Even though the connecting rod pins on a V8 crank are the widest journals on the crank, when assembled the V8 crank will have two connecting rods crowded onto each rod journal leaving little room for each individual rod bearing.

V8 Crankshaft with Two Rods assembled to each rod Journal.

In the picture second above and the illustration below, it is easy to see how narrow the rod bearings have to be. Note the two oil feed holes per rod journal (one for each connecting rod. In a fully pressurized lubrication system, the oil is fed to the center of each bearing so that it can form an oil film between the crankshaft journal and the bearing surfaces, as it works its way to the outer edges of the bearing where it squirts out and splatters around the crankcase as the crankshaft turns. Oil tends to exit narrow bearings much more quickly. The wider the bearings, the more oil they can hold longer between the metal surfaces of the crankshaft and bearings, hence wide bearings can carry higher loads. The larger the cylinder bores, the longer the crankshaft and therefore the more room available for wider bearings. V8 engines with cylinder bores larger then 6″ typically have plenty of room on the longer crankshaft for bearings, etc.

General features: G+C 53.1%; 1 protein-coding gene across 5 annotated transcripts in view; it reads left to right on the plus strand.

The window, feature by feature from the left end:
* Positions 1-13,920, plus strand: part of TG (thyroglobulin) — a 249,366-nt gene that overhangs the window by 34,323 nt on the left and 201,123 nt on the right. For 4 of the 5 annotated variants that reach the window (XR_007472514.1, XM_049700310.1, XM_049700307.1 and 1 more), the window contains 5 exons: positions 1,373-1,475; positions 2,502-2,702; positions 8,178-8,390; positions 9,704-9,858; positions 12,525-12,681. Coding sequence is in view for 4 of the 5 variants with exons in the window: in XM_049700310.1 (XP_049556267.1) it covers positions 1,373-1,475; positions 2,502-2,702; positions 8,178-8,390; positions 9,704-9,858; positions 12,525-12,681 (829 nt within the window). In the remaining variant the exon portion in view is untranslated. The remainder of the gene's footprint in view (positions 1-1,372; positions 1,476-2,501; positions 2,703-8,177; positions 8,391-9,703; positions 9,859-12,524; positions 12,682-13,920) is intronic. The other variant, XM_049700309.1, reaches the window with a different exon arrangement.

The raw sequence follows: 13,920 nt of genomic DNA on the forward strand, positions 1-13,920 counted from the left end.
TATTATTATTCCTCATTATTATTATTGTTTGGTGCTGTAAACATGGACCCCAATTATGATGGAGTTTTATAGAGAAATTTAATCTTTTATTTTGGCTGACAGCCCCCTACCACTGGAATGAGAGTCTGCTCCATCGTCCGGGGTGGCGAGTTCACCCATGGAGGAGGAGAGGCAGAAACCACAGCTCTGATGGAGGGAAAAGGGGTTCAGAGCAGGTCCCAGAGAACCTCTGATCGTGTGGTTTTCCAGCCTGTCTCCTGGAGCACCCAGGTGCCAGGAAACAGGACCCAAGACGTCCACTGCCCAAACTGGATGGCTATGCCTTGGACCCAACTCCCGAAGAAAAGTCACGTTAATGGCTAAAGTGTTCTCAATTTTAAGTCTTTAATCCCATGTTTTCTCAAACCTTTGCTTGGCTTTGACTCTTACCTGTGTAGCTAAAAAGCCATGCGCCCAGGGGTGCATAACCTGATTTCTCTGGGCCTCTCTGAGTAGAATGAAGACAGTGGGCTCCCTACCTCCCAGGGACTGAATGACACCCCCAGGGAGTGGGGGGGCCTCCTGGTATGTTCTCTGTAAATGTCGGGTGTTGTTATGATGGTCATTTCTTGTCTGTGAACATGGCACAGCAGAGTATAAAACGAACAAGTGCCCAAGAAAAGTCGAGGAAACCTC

Detroit Diesel 8.2 Crankshaft – Illustration.

Note how narrow the five main bearing journals are especially when compared with the 4-cylinder crankshaft below. They will be discussed in more detail a little later.

Another issue with any small V8 crankshaft is the narrow crank webs which are much weaker and consequently much more prone to breakage as shown below.

V8 Crankshaft with broken web near front end of crankshaft (left).